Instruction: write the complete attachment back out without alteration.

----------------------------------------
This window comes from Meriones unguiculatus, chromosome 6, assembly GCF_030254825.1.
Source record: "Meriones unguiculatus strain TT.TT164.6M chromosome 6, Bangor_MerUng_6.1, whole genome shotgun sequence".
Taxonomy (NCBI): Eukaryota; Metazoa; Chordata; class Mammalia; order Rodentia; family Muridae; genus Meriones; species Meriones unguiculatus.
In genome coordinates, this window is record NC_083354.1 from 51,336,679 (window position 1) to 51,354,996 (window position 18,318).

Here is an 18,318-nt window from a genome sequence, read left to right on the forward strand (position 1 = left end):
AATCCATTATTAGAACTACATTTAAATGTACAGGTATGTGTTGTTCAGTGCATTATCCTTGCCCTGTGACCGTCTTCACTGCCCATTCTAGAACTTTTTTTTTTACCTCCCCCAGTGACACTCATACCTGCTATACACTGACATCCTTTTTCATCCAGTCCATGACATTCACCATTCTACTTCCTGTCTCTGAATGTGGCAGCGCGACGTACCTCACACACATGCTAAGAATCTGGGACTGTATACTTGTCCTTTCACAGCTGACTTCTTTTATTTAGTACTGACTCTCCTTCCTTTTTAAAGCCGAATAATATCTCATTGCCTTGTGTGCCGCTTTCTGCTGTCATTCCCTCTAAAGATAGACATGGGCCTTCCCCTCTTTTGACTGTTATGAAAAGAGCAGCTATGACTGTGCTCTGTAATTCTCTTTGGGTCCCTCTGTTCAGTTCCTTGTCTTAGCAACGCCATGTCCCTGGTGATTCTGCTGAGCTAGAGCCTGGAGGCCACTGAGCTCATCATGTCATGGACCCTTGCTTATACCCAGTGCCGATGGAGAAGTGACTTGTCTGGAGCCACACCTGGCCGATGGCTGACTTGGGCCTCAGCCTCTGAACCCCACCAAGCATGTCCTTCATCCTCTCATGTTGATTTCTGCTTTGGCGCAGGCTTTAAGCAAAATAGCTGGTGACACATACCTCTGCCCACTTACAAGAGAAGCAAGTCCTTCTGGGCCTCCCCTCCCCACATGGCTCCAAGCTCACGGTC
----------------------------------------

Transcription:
This window comes from Meriones unguiculatus, chromosome 6, assembly GCF_030254825.1.
Source record: "Meriones unguiculatus strain TT.TT164.6M chromosome 6, Bangor_MerUng_6.1, whole genome shotgun sequence".
Taxonomy (NCBI): Eukaryota; Metazoa; Chordata; class Mammalia; order Rodentia; family Muridae; genus Meriones; species Meriones unguiculatus.
In genome coordinates, this window is record NC_083354.1 from 51,336,679 (window position 1) to 51,354,996 (window position 18,318).

Here is an 18,318-nt window from a genome sequence, read left to right on the forward strand (position 1 = left end):
AATCCATTATTAGAACTACATTTAAATGTACAGGTATGTGTTGTTCAGTGCATTATCCTTGCCCTGTGACCGTCTTCACTGCCCATTCTAGAACTTTTTTTTTTACCTCCCCCAGTGACACTCATACCTGCTATACACTGACATCCTTTTTCATCCAGTCCATGACATTCACCATTCTACTTCCTGTCTCTGAATGTGGCAGCGCGACGTACCTCACACACATGCTAAGAATCTGGGACTGTATACTTGTCCTTTCACAGCTGACTTCTTTTATTTAGTACTGACTCTCCTTCCTTTTTAAAGCCGAATAATATCTCATTGCCTTGTGTGCCGCTTTCTGCTGTCATTCCCTCTAAAGATAGACATGGGCCTTCCCCTCTTTTGACTGTTATGAAAAGAGCAGCTATGACTGTGCTCTGTAATTCTCTTTGGGTCCCTCTGTTCAGTTCCTTGTCTTAGCAACGCCATGTCCCTGGTGATTCTGCTGAGCTAGAGCCTGGAGGCCACTGAGCTCATCATGTCATGGACCCTTGCTTATACCCAGTGCCGATGGAGAAGTGACTTGTCTGGAGCCACACCTGGCCGATGGCTGACTTGGGCCTCAGCCTCTGAACCCCACCAAGCATGTCCTTCATCCTCTCATGTTGATTTCTGCTTTGGCGCAGGCTTTAAGCAAAATAGCTGGTGACACATACCTCTGCCCACTTACAAGAGAAGCAAGTCCTTCTGGGCCTCCCCTCCCCACATGGCTCCAAGCTCACGGTC